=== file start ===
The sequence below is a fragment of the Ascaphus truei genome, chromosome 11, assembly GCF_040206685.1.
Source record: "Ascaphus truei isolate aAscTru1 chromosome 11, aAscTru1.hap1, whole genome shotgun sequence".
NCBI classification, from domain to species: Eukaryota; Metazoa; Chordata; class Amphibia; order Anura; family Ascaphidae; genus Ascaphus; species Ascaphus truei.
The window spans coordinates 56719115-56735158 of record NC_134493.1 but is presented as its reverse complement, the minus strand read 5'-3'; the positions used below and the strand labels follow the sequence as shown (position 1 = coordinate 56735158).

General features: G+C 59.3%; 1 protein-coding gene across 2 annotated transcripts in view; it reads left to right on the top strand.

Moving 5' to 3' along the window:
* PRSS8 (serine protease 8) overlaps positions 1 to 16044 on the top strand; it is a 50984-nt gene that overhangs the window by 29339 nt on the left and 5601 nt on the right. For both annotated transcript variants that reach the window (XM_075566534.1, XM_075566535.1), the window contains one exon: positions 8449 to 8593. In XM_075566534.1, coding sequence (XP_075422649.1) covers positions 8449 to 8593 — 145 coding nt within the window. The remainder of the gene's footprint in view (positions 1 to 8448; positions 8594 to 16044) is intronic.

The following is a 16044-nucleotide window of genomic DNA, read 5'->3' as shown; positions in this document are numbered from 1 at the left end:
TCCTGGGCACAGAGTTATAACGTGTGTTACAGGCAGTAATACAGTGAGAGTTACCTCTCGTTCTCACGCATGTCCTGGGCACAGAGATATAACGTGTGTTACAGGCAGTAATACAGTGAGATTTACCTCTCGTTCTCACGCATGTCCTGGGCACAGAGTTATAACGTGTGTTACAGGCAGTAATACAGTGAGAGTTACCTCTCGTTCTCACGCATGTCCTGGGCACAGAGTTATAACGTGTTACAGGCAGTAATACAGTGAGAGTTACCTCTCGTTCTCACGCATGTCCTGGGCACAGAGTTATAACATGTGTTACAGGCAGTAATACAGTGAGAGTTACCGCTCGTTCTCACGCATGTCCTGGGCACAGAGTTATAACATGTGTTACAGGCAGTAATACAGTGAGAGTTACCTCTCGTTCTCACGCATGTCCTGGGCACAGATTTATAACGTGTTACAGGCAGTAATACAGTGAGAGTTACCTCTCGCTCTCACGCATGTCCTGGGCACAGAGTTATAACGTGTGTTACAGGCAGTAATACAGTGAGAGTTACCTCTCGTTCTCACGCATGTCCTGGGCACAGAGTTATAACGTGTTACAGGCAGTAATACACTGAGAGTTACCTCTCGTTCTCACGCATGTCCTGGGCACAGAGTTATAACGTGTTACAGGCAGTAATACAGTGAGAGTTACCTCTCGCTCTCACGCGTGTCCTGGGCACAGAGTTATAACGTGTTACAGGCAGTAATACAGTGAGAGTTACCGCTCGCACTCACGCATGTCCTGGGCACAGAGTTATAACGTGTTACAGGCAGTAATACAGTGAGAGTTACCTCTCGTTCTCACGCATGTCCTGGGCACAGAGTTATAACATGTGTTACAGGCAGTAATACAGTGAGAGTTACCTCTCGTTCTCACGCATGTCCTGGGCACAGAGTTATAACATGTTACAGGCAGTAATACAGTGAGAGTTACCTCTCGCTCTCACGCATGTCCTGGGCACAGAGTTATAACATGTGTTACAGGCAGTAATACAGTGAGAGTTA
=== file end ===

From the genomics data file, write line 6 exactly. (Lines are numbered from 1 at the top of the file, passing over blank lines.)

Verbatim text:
Moving 5' to 3' along the window: